Building a Culture of Security
In some security channels, the perception of fear, uncertainty, and doubt (FUD) can create a reactive environment in which employees see security as a gatekeeper or the “Department of No.”
At Amazon Web Services (AWS), we think about security culture differently. Security should not be an obstacle to achieving your organization’s goals, but a collaborative force to propel your business safely forward. If we do our job right, security is a business enabler.
As Chief Information Security Officer (CISO) at AWS, one of my favorite parts of the job is fostering a positive culture that evolves along with our technology and the world around us. The foundation of successful security culture rests on a few key pillars: security as a business priority, building the right mechanisms and tools, and using automation to help our customers scale.
Security is everyone’s job
CISOs and IT leaders play a key role in demystifying what security and compliance represent for the business. At AWS, we made an intentional choice for the security team to report directly to the CEO. The goal was to build security into the structural fabric of how AWS makes decisions, and every week our security team spends time with AWS leadership to ensure we’re making the right choices on tactical and strategic security issues.
Security culture starts from the top down, but it’s equally important that responsibility flows from the bottom up. We prioritize an attitude at the C-level that security is not just the security team’s job—it’s a distributed responsibility we all own.
This creates an atmosphere where employees feel safe informing us early and often when they identify a potential security issue. We call this an escalation, and it’s a fundamental part of how AWS operates. Put simply, it’s a process that ensures the right people know about a problem at the right point in time to make a decision.
Mechanisms versus good intentions
At AWS, we’re guided by the principle that good intentions alone don’t drive action; you need to create mechanisms to implement them. A mechanism is a complete process and the tools needed to operationalize intent. Often, in security, this means building automated guardrails, not gates.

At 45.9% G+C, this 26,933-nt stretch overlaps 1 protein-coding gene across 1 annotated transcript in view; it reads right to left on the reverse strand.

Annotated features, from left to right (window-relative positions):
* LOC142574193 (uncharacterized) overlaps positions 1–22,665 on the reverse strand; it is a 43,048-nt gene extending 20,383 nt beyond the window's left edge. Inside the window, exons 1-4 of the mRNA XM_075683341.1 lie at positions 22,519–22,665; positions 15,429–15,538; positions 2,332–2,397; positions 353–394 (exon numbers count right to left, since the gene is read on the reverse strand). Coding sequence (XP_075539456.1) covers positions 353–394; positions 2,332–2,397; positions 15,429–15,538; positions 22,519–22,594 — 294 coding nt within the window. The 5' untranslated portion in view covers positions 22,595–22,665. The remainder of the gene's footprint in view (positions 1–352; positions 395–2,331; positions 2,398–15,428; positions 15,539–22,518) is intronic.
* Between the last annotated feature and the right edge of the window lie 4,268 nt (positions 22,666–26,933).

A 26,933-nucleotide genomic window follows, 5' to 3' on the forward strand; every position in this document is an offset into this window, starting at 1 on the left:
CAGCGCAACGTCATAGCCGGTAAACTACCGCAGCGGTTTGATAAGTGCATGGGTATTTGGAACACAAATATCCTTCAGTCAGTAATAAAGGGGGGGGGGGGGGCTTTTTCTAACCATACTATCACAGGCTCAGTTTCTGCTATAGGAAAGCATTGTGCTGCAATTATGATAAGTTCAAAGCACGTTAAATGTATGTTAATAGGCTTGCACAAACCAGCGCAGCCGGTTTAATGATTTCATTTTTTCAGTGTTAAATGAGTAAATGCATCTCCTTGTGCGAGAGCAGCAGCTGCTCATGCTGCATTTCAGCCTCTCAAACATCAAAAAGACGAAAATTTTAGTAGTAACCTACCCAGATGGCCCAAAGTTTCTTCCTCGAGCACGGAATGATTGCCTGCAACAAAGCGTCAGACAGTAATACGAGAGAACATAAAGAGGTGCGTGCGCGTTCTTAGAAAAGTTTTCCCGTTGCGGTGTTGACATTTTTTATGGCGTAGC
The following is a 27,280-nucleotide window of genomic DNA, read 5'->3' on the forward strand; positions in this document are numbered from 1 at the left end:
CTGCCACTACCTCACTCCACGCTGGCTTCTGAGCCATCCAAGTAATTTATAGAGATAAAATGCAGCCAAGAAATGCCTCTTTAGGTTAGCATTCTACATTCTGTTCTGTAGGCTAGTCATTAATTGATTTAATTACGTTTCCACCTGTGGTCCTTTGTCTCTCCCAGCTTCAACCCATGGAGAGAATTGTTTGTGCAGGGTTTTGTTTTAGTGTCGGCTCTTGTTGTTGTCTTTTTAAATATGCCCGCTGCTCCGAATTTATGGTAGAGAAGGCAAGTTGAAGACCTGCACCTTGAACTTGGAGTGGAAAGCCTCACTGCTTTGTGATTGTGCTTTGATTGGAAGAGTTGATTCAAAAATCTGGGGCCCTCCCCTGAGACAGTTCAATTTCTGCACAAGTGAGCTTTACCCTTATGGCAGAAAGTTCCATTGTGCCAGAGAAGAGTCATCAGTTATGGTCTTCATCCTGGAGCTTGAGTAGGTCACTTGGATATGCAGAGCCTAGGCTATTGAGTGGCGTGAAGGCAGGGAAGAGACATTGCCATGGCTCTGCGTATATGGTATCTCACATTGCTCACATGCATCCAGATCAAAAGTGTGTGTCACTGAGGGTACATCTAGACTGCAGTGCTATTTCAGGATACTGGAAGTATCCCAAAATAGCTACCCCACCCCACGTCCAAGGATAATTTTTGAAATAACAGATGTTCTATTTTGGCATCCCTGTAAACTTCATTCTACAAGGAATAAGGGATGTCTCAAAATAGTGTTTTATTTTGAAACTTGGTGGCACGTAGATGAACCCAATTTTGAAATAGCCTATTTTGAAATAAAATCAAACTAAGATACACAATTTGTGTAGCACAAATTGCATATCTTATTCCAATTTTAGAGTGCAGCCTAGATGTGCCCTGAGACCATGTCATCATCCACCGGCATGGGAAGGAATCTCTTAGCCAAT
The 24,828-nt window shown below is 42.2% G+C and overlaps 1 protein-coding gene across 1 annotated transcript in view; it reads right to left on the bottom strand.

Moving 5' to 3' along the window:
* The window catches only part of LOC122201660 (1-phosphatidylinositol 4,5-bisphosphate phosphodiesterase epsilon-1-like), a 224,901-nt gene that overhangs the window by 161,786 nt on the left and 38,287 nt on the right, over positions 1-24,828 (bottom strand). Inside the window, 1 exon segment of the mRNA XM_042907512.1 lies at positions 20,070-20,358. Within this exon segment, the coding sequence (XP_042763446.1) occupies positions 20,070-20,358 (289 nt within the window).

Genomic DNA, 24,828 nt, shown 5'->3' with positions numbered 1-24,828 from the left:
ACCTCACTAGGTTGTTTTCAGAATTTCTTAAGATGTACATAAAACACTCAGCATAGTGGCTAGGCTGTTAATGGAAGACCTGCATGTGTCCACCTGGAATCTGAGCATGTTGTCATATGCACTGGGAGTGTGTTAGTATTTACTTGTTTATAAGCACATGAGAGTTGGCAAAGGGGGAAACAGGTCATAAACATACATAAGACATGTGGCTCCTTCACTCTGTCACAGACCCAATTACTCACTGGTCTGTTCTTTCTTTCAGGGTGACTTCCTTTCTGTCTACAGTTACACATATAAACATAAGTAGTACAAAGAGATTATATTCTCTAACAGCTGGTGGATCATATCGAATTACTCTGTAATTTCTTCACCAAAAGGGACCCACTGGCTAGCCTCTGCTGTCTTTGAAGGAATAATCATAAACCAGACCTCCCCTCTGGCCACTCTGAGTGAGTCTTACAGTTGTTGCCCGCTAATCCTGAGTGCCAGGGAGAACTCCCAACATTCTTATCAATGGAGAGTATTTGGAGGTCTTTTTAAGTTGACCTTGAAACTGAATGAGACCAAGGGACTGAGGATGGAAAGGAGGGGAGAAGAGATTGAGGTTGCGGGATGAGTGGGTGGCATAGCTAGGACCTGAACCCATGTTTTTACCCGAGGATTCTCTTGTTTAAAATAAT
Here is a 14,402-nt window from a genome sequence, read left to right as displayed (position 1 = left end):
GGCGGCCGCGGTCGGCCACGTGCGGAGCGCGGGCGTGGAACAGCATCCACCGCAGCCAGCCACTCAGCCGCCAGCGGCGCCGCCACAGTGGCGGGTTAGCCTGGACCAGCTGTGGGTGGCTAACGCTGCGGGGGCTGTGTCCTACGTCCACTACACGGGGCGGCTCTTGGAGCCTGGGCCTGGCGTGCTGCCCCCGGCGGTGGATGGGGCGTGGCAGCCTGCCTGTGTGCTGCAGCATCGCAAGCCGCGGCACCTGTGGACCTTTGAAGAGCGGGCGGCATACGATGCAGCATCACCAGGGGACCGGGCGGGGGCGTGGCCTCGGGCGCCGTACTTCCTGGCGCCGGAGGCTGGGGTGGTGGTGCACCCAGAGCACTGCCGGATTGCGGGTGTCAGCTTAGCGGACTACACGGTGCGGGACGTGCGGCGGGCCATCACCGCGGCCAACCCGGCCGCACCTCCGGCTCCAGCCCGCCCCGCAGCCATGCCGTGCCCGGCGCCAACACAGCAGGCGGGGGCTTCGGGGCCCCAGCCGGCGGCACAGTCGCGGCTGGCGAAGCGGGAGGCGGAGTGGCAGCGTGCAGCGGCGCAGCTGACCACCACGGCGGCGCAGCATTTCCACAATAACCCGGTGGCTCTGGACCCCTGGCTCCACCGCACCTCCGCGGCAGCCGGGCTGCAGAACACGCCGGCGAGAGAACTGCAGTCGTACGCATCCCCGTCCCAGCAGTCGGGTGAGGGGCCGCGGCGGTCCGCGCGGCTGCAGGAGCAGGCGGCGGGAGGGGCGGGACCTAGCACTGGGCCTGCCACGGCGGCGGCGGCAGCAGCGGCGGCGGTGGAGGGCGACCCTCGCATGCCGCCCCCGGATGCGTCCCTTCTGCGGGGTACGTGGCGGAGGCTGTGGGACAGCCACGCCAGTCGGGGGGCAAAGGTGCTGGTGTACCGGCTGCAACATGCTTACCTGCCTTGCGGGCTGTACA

Guardrails allow teams to move quickly by automating more routine security practices, leaving humans in control of high-judgment decisions, but empowering them to make the right choices. For example, any AWS service that stores customer data can encrypt that data and, by default, users can only access accounts they create. Organizations must then put intentional data policies in place to define how users share that data and with whom.
A good example of guardrails is at Netflix. Amid the shift to remote work during the pandemic, Netflix’s investment in AWS helped the organization implement a centralized data approach with secure endpoints. This means no matter what device an employee is using to access data from home, the endpoint is protected and the data itself is centrally stored and monitored in the cloud.
Collaborative security culture
AWS security and service teams work collaboratively to solve problems on behalf of our customers. If a team has a question about security, or something is unclear in the software testing process, we provide guidance and partner to remedy any issues.
At the heart of collaboration is transparency. One of the ways we help customers implement a collaborative security culture is by providing end-to-end detection and monitoring capability for full security visibility across every part of their infrastructure. AWS security services leverage machine learning to deliver a near real-time view into potential security issues at scale, with investigation tools to analyze the root cause—and get a little smarter each time an event occurs. This proactive approach, informed by data, gives teams the shared understanding necessary to work together to identify and remediate issues quickly.
Another pillar of collaborative culture is diversity. At AWS, we are committed to achieving our goal of building a diverse and inclusive team—with varied perspectives, backgrounds, and ways of thinking—to help us approach challenges in creative ways and ultimately become a more effective, well-rounded security organization.
Comcast is a good example of collaborative security in practice. It created a Cloud Center of Excellence to embed security into the development lifecycle, which has enabled security to collaborate with teams across the organization as equal partners in rolling out its cloud infrastructure.
Security culture should be rooted in continuous progress. It's easy to get caught up in a negative headline, but what most people don't see are the trillions of distinct activities and decisions going right every day.
At AWS, we take an optimistic but accountable approach. We believe that with the right processes, automation, and transparency, security in the cloud is not only achievable—but something that builds trust in the business itself.
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